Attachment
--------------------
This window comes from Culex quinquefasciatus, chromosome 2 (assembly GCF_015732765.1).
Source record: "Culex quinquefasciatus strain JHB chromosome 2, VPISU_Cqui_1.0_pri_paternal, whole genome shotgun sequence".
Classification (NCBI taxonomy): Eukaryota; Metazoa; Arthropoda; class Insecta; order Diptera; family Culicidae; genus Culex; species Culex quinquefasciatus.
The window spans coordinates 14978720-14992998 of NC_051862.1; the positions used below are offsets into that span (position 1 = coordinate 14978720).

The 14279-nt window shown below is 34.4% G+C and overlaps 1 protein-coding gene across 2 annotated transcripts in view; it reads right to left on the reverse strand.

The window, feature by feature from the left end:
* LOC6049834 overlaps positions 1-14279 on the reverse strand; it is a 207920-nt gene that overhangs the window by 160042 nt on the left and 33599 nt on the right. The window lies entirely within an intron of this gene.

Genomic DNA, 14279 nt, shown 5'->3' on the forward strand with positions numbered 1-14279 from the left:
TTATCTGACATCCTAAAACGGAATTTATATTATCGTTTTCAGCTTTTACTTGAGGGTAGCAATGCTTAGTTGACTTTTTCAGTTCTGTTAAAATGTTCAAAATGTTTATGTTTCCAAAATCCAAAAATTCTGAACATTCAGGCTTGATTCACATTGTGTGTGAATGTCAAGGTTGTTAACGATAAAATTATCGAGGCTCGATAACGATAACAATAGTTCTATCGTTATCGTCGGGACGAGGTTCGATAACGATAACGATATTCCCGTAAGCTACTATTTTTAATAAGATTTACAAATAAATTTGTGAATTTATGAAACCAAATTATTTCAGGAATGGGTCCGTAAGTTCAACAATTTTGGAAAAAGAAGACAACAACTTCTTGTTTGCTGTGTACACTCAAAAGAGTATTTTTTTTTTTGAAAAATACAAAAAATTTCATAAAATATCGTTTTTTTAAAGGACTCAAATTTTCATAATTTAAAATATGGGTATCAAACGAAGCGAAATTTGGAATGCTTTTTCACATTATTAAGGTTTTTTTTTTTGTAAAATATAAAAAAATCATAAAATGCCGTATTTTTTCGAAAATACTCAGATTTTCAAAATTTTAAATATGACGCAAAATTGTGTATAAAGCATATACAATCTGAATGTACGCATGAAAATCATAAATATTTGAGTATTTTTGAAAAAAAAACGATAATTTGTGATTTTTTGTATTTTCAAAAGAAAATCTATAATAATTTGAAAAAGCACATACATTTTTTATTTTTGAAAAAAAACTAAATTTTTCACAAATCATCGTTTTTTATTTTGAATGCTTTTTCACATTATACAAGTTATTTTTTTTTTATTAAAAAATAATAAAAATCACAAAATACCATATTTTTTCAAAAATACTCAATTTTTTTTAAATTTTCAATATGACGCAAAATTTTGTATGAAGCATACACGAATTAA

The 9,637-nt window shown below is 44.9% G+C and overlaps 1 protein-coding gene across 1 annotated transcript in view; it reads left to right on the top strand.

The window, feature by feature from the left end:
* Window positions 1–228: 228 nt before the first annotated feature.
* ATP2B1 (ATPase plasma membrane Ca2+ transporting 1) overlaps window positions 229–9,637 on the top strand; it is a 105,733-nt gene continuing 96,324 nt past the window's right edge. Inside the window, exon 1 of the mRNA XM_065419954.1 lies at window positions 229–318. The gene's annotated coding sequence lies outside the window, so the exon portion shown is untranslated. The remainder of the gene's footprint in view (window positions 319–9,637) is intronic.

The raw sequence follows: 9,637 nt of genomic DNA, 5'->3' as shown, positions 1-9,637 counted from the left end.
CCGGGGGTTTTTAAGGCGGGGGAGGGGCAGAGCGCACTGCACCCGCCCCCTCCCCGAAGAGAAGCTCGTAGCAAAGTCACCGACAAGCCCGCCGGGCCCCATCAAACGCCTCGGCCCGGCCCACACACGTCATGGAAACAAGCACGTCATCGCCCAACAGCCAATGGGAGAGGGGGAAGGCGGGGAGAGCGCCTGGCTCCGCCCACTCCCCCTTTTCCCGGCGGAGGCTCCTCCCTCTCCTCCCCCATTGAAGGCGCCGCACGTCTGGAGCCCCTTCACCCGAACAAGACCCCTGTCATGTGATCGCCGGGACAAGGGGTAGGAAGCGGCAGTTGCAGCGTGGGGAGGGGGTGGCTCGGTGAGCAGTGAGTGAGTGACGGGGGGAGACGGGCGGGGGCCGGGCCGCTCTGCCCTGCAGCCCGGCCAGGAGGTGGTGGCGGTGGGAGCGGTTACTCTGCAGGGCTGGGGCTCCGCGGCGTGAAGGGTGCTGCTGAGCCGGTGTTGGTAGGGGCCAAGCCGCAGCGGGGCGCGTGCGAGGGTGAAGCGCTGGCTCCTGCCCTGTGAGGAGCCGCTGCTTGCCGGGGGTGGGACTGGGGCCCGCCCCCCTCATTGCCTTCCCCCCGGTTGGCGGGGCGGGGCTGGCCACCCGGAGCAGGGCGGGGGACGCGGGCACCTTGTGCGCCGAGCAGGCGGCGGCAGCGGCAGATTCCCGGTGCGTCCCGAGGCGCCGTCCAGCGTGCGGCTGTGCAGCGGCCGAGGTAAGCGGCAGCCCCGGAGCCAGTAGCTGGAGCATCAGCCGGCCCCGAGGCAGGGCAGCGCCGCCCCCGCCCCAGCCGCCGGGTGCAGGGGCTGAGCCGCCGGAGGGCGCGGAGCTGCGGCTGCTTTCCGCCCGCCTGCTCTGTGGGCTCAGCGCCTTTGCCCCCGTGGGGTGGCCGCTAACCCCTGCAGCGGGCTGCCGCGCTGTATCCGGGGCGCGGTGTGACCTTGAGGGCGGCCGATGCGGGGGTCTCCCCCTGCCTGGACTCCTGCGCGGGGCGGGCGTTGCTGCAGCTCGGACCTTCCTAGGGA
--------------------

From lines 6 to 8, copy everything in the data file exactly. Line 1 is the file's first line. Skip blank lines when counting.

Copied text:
The window, feature by feature from the left end:
* LOC6049834 overlaps positions 1-14279 on the reverse strand; it is a 207920-nt gene that overhangs the window by 160042 nt on the left and 33599 nt on the right. The window lies entirely within an intron of this gene.

Genomic DNA, 14279 nt, shown 5'->3' on the forward strand with positions numbered 1-14279 from the left: